Kickstarter is one of the fastest growing, online crowdfunding platforms in the world. Just about anyone with a good idea and the ability to make a kick-ass video can appeal to the Kickstarter community for the funds needed to turn it into a reality.
We’ve featured lots of Kickstarter projects here on Insteading, and love the fact that the site provides an alternative to the traditional investment cycle for artists or tech wizards who want to strike out on their own. But it seems that Kickstarter’s success is making an even bigger impact than we realized.
In an interview late last week, co-founder Yancey Strickler pointed out a surprising statistic: Kickstarter is on pace to crowdfund $150 million of art in 2012…that’s $4 million more than the National Endowment for the Arts’ 2012 operating budget of $146 million.
While this is amazing news for democratically-funded entrepreneurs in the U.S., it’s also a sad commentary on the government’s ghastly lack of arts funding.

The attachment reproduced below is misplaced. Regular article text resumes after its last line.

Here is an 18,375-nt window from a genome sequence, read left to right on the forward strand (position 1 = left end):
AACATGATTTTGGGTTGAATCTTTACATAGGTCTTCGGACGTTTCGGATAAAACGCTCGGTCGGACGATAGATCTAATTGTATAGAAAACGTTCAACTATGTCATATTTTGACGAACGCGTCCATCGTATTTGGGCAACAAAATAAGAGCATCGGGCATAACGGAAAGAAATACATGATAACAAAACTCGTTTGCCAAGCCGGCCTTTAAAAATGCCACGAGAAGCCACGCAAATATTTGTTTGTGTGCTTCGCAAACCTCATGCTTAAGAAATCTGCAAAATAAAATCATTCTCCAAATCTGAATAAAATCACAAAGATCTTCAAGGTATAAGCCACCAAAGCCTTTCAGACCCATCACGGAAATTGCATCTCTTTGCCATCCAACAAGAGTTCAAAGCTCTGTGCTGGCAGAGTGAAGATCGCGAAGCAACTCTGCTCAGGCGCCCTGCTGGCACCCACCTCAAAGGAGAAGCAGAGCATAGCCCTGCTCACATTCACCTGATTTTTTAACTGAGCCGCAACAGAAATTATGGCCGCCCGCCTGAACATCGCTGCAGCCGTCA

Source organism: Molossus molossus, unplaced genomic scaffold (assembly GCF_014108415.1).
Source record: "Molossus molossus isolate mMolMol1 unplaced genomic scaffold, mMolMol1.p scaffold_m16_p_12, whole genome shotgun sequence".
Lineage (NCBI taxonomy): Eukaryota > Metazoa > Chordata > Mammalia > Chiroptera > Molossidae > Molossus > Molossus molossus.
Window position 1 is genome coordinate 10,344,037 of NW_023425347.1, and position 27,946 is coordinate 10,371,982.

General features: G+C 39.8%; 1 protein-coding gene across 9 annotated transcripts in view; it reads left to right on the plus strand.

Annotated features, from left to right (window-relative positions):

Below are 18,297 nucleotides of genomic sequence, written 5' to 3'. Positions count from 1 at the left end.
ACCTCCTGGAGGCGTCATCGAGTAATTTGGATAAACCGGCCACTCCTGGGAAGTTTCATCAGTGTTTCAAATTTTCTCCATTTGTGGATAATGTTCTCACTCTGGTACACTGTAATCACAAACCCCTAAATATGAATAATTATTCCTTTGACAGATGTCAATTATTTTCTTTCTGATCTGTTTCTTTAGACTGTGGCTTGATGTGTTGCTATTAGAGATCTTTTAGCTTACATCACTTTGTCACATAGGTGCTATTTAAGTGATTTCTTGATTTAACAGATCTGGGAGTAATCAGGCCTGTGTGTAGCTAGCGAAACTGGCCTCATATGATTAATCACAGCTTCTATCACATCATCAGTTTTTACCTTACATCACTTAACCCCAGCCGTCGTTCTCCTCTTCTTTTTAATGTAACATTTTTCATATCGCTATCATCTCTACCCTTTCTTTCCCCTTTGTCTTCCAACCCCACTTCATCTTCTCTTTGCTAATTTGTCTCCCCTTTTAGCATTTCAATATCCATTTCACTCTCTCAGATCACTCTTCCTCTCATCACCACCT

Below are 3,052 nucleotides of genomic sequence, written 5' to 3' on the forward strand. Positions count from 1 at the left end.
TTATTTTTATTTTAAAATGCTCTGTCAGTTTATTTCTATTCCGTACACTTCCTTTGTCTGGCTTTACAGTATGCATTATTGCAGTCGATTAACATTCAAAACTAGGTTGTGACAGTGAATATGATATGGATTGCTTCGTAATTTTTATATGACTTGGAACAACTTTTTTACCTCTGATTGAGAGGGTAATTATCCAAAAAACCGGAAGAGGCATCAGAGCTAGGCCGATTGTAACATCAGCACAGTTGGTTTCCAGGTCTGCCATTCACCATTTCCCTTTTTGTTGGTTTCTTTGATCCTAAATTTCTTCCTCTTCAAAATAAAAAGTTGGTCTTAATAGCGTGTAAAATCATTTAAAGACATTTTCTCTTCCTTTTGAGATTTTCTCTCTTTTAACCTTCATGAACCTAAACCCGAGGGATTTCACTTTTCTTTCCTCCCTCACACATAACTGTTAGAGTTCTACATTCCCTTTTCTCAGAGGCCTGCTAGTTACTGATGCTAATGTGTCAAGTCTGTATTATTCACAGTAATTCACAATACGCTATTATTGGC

While Kickstarter focuses on start-up projects that are usually focused on digital/visual art and creative technology, the NEA often focuses on community-based programs that increase access to art as well as artistic education for youth. It’s easy to see that while Kickstarter may have just as much monetary clout as a government agency, its crowdfunding model prohibits it from exerting any influence on the kinds of projects that get money. We need a world in which both NEA and crowdfunding platforms help to flood our lives with useful and beautiful art.
As Strickler told Talking Points Memo, the amount of money Kickstarter distributes this year is a number that they view “in both a good and a bad way.” Yes, Kickstarter can drive as much money to the arts as a federal agency, which means that more artists will have money for projects. “But maybe it shouldn’t be that way,” Strickler says, “Maybe there’s a reason for the state to strongly support the arts.”